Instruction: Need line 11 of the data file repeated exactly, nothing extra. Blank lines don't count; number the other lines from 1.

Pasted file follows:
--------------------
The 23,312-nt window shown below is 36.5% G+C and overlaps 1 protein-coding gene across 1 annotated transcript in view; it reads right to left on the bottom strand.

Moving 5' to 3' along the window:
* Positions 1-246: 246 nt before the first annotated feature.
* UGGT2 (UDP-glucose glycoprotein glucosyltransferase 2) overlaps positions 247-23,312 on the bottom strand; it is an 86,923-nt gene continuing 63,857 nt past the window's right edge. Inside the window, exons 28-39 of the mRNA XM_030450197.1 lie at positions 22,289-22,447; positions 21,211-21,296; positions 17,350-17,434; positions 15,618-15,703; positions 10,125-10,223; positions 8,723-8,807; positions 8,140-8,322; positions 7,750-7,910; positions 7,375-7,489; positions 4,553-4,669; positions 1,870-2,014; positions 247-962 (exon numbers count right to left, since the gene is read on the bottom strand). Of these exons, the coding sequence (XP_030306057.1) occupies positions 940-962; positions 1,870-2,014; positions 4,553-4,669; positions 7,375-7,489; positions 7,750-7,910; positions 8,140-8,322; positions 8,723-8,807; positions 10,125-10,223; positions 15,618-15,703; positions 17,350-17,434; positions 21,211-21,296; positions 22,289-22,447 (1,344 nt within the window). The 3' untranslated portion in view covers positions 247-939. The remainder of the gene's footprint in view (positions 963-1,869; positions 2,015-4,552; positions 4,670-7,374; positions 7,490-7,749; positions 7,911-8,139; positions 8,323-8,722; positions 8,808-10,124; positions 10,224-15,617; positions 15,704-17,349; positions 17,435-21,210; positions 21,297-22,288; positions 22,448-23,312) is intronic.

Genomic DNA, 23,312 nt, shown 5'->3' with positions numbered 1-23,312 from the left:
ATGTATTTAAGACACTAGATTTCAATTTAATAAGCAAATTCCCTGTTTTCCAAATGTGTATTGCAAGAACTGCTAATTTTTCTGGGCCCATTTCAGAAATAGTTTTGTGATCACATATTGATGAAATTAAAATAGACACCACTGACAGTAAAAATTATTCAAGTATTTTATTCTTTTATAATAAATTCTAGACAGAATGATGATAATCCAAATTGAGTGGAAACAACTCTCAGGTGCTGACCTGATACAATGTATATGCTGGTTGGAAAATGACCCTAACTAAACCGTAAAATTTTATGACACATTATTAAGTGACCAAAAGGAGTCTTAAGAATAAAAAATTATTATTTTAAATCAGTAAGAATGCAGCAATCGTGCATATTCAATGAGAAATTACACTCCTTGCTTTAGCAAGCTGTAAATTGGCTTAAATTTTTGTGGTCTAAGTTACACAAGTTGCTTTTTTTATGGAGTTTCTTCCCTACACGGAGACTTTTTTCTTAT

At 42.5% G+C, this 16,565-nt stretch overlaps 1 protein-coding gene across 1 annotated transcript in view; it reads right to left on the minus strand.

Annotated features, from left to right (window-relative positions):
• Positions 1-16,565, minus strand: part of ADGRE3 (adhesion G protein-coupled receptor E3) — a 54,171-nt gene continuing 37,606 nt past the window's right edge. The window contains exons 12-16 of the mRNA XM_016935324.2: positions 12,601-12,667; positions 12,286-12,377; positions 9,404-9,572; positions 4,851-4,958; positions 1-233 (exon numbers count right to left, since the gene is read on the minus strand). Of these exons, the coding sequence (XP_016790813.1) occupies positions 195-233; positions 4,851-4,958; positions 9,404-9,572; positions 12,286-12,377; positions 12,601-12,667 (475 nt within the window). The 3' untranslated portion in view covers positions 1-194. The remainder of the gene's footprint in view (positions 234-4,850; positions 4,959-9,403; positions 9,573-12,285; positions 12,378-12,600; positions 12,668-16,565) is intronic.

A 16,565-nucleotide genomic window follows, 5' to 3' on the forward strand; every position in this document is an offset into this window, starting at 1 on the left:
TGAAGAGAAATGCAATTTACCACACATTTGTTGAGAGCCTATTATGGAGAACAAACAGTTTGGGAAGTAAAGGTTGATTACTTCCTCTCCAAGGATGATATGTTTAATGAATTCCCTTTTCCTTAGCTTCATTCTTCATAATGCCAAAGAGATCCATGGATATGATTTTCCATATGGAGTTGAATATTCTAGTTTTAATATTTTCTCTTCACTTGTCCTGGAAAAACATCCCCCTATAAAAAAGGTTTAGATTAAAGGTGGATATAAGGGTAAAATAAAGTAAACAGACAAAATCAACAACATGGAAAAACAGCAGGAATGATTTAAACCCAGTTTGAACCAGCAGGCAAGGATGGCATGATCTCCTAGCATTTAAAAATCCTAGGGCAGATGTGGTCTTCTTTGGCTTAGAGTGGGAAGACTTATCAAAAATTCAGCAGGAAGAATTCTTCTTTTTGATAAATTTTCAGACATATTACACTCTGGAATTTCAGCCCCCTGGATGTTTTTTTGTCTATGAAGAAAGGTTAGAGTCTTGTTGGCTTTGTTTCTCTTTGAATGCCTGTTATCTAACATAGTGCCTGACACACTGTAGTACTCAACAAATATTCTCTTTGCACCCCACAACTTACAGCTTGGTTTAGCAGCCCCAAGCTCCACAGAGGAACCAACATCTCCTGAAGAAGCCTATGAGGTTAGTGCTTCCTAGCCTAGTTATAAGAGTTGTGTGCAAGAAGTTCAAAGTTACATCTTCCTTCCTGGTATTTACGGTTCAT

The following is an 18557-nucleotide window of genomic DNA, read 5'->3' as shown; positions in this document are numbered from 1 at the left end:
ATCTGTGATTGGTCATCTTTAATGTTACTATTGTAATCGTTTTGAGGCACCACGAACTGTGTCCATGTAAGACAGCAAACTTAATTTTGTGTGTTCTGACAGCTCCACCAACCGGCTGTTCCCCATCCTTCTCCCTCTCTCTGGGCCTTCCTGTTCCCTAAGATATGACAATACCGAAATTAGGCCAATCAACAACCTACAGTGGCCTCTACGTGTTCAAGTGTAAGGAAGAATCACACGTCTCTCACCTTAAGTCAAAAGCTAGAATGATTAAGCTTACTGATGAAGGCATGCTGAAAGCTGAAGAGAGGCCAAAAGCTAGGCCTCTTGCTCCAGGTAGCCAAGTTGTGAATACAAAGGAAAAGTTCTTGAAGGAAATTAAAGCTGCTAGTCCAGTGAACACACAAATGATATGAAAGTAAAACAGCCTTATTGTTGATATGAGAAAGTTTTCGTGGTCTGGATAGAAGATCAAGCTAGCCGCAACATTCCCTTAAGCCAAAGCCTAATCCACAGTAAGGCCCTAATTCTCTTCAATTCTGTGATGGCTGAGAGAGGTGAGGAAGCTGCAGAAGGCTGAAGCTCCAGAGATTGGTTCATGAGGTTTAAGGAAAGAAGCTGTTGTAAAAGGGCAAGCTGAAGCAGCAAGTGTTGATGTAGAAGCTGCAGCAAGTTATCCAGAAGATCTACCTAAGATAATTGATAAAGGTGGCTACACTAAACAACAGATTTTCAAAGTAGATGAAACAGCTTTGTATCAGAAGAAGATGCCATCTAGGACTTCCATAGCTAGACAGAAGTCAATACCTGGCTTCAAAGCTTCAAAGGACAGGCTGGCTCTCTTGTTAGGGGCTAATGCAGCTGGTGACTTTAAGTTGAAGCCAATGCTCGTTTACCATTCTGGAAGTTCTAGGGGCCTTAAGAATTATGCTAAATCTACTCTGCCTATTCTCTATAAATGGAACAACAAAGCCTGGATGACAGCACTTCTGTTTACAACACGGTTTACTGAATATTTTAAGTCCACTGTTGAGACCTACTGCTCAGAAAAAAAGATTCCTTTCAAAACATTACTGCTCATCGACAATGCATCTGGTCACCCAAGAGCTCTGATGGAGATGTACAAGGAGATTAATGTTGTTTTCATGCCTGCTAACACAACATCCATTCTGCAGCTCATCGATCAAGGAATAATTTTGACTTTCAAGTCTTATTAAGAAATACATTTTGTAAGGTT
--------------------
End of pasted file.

TGAAGAGAAATGCAATTTACCACACATTTGTTGAGAGCCTATTATGGAGAACAAACAGTTTGGGAAGTAAAGGTTGATTACTTCCTCTCCAAGGATGATATGTTTAATGAATTCCCTTTTCCTTAGCTTCATTCTTCATAATGCCAAAGAGATCCATGGATATGATTTTCCATATGGAGTTGAATATTCTAGTTTTAATATTTTCTCTTCACTTGTCCTGGAAAAACATCCCCCTATAAAAAAGGTTTAGATTAAAGGTGGATATAAGGGTAAAATAAAGTAAACAGACAAAATCAACAACATGGAAAAACAGCAGGAATGATTTAAACCCAGTTTGAACCAGCAGGCAAGGATGGCATGATCTCCTAGCATTTAAAAATCCTAGGGCAGATGTGGTCTTCTTTGGCTTAGAGTGGGAAGACTTATCAAAAATTCAGCAGGAAGAATTCTTCTTTTTGATAAATTTTCAGACATATTACACTCTGGAATTTCAGCCCCCTGGATGTTTTTTTGTCTATGAAGAAAGGTTAGAGTCTTGTTGGCTTTGTTTCTCTTTGAATGCCTGTTATCTAACATAGTGCCTGACACACTGTAGTACTCAACAAATATTCTCTTTGCACCCCACAACTTACAGCTTGGTTTAGCAGCCCCAAGCTCCACAGAGGAACCAACATCTCCTGAAGAAGCCTATGAGGTTAGTGCTTCCTAGCCTAGTTATAAGAGTTGTGTGCAAGAAGTTCAAAGTTACATCTTCCTTCCTGGTATTTACGGTTCAT